The thing that I have the hardest time doing is playing drums,” says Rudy Royston, explaining his approach to improvisation. “It’s so hard for me because I’m not hearing the drums when I’m playing; I’m hearing melodies or textures. I’m hearing everything but a drum groove.”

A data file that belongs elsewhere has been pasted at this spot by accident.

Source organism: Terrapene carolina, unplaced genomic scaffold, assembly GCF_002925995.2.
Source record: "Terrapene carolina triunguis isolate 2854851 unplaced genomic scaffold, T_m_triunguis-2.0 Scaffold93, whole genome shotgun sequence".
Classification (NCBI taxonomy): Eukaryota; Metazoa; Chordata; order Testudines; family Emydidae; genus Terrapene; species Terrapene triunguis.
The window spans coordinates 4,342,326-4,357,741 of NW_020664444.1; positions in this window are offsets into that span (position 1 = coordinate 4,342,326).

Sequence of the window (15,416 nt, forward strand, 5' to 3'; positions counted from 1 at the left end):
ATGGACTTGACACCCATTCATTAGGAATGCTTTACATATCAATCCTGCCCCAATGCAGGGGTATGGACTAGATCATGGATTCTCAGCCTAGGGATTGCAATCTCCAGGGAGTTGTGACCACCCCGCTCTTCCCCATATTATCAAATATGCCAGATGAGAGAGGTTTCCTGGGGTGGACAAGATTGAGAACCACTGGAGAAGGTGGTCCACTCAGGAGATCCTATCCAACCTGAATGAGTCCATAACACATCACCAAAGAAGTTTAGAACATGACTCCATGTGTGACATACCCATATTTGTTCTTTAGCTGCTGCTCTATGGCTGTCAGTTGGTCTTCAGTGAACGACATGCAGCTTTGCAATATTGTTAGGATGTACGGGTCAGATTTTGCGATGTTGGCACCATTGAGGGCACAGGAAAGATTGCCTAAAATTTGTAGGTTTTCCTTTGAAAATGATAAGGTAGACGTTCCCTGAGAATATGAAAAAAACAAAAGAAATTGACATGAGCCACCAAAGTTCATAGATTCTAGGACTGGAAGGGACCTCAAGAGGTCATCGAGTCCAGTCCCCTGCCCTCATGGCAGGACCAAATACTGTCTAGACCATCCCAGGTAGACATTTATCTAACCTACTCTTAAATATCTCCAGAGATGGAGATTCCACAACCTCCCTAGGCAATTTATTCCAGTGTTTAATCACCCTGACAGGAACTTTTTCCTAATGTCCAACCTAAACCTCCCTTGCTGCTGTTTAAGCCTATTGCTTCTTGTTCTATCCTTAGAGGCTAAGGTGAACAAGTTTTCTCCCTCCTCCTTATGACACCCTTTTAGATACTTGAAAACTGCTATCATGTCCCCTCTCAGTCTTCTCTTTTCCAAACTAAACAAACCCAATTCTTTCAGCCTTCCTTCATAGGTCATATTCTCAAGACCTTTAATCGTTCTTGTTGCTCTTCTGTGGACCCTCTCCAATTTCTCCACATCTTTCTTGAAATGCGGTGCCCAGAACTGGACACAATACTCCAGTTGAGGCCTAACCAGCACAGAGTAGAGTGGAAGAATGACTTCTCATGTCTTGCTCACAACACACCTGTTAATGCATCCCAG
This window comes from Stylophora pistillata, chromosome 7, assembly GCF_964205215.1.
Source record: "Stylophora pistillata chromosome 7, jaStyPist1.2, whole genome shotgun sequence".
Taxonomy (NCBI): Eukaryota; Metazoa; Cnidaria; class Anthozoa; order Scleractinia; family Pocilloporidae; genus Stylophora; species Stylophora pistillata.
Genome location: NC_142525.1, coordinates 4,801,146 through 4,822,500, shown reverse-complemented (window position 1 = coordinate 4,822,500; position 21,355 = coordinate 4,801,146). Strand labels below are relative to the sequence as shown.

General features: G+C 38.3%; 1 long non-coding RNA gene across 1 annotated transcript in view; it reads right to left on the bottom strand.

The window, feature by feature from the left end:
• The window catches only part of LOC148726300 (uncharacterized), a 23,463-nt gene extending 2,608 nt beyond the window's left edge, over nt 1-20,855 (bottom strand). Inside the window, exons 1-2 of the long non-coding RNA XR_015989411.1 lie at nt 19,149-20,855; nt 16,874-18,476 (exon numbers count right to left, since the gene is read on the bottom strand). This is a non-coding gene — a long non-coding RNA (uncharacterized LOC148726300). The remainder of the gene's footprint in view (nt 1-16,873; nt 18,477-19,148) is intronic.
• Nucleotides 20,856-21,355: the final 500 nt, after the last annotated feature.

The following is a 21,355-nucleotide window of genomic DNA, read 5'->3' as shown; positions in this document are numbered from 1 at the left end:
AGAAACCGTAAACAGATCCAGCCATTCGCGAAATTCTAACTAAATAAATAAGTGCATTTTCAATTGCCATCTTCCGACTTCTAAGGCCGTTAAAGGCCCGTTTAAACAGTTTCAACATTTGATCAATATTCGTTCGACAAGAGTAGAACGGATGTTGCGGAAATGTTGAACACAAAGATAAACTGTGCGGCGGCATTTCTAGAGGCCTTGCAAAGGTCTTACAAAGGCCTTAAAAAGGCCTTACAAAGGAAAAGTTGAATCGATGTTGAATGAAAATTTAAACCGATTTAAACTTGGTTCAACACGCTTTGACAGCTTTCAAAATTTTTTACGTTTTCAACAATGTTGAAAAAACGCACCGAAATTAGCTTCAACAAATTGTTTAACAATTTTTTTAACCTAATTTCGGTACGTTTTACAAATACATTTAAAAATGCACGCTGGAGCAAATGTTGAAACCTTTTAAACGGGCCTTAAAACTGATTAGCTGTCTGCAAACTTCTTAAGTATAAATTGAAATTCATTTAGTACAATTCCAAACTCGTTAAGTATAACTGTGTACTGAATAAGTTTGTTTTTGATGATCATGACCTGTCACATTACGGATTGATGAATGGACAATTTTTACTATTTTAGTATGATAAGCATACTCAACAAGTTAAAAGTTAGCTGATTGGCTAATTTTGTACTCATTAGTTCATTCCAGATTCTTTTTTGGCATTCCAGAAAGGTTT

That’s not to suggest the 43-year-old can’t bump a mean groove. His splendid debut disc, 303 (Greenleaf), exhibits his gift for shuffling pulses derived from modern bop, funk, rock, R&B and hip-hop. But he references all of those idioms without sacrificing the cogency of his improvisations or obscuring a song’s melodic pull. He also demonstrates an incredible sense of dynamics, something long evident in his sideman work, from his quiet, textural playing alongside guitarist Bill Frisell to the combustive velocity he supplied for saxophonist JD Allen’s trio. “My approach to drums is always based on supporting some kind of event that’s happening in the song,” Royston says. “I’ll play quick little melodies or responses on the drums, or I’ll set up quick little scenes or textures. I always want to bring some life to the music.”
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